Traditional Console Developer Handhelds vs. the Future

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So, now we’ve got a “complete” set of the next-gen portable game consoles from the folks that brought us the last generation of portable game consoles. That’d be Sony & Nintendo. And just to preface this, when this battle happened last time, I was totally wrong about how it turned out. The original iteration of the DS was an ungainly, poorly-designed piece of hardware, the graphics pretty well sucked, and it was just … uninspiring, as a whole. The PSP had a gorgeous-for-the-time screen, felt great in the hand (except for the stupid analog nub), and its main downside were awful load times & shorter battery life.

In the end, the DS was a huge, rousing success with some genuinely excellent games (Layton FTW), while the PSP sort of languished in this halfway limbo where you didn’t get a lot of the “benefits” of a portable device (battery life, instant access, etc.) but you didn’t get the flexibility of a console.

And then there was Apple. That’s obviously the big change between the last gen and now. And we’ve probably got Nintendo’s success with gaming on the DS at least in part for the success of games on the iPhone.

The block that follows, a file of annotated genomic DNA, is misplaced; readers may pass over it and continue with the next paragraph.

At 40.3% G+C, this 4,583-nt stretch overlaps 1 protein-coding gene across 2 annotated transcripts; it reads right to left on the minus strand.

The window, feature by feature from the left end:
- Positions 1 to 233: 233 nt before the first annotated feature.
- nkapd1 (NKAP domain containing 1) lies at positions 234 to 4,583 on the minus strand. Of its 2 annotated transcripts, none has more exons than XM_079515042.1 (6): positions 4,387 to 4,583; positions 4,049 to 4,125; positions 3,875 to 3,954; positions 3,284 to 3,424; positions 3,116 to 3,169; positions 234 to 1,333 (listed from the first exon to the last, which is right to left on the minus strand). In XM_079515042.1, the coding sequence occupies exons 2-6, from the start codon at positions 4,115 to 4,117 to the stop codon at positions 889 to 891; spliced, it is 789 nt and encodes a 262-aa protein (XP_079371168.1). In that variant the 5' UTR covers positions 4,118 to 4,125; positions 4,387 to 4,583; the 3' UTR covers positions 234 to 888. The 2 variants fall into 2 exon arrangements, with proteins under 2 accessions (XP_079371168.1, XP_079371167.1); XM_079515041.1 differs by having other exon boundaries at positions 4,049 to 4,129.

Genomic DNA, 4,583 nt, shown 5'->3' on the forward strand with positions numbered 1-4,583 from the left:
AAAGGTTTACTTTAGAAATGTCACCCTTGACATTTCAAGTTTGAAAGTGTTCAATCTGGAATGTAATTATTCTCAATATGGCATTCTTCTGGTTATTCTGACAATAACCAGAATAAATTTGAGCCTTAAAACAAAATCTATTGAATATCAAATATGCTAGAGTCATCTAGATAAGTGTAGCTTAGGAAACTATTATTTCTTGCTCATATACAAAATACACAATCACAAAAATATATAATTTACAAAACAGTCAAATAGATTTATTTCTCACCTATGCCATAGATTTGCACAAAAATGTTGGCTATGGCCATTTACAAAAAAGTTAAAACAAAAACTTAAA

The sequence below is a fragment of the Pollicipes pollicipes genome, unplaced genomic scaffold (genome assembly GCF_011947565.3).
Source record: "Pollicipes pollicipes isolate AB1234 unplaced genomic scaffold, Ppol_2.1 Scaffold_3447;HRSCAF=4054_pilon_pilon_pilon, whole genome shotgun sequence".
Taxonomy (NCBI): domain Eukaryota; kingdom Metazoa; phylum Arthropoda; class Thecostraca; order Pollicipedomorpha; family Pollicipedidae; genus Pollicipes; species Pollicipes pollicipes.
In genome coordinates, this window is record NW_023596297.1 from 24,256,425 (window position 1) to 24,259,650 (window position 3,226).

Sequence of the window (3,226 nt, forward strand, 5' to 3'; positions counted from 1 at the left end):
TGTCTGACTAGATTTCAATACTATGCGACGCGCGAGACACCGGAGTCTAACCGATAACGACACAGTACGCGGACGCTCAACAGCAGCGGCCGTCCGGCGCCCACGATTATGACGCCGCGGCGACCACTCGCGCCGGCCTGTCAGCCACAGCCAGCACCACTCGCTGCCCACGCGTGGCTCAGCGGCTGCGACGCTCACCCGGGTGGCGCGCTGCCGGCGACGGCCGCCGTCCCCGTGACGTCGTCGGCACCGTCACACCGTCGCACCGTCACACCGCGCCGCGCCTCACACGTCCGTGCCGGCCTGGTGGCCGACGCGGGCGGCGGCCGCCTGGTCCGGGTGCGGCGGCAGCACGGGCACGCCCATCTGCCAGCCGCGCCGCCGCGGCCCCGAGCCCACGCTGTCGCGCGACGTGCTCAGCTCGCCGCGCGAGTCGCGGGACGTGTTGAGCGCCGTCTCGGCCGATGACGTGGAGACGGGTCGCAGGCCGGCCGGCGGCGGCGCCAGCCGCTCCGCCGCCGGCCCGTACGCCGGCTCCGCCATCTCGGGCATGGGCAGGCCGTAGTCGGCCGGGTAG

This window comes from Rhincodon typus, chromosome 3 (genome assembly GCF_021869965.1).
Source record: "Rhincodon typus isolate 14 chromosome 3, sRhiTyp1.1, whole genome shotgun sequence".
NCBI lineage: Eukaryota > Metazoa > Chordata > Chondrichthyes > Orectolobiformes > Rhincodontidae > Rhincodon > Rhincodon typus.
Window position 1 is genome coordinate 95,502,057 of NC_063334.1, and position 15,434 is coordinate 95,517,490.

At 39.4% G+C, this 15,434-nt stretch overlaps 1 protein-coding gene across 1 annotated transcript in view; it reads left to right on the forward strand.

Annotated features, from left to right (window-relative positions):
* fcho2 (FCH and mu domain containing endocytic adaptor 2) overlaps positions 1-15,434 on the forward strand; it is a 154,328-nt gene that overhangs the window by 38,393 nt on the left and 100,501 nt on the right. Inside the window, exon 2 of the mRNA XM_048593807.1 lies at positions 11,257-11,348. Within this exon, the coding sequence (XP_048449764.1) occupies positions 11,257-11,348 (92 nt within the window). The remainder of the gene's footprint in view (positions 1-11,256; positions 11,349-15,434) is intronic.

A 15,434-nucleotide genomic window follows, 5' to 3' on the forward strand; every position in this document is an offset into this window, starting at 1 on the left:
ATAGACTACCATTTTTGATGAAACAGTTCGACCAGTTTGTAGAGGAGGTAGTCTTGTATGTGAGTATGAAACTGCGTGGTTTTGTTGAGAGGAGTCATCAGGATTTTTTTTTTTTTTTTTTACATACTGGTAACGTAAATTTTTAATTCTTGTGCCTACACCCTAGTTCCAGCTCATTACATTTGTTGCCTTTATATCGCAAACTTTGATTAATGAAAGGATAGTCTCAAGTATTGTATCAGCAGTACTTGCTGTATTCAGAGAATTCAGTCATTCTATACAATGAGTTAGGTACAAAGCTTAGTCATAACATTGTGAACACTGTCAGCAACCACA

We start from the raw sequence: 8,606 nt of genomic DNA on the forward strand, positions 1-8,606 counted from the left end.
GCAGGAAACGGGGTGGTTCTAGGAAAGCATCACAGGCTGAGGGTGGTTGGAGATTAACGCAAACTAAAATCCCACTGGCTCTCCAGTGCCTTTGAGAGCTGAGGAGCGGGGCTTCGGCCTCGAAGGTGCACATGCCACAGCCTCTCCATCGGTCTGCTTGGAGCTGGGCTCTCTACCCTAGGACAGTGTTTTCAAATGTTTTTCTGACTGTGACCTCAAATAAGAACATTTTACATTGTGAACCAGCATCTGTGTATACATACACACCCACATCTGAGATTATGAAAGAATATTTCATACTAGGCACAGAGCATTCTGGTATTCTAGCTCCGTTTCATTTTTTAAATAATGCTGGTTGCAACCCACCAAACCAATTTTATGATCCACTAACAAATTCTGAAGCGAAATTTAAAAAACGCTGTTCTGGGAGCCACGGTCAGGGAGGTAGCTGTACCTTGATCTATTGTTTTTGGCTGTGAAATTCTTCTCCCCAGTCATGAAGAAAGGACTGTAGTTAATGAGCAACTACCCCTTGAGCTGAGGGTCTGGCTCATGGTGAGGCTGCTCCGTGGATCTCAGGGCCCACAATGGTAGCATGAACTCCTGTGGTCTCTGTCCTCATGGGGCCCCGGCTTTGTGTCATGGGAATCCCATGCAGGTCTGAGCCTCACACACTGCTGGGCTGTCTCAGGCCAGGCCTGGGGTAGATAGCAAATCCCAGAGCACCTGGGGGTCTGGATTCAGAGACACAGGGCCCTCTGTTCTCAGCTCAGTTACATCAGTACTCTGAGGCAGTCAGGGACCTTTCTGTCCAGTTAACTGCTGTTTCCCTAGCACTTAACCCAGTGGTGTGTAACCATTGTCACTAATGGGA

I don’t own a 3DS. I’ve played with one, but didn’t decide to buy one. In part, there was little software for it I was interested in, but more, 3D isn’t a feature  I’m interested in. I’m interested to hear if anyone’s got long-term experience with it, but Nintendo’s complete lack of foresight (or even just sight) into online is a real disappointment to me.

The PS Vita on the other hand, does a good job, at least so far, of making digital distribution & online connectivity a part of its core experience. For a regular purchaser of apps on iOS, this is dangerous, because each “app” ends up being $40. And the nice part of it is that at least so far, the games have been worth $40. Lumines is exquisite, and Marvel vs. Capcom 3 is an experience that you really can’t replicate without buttons.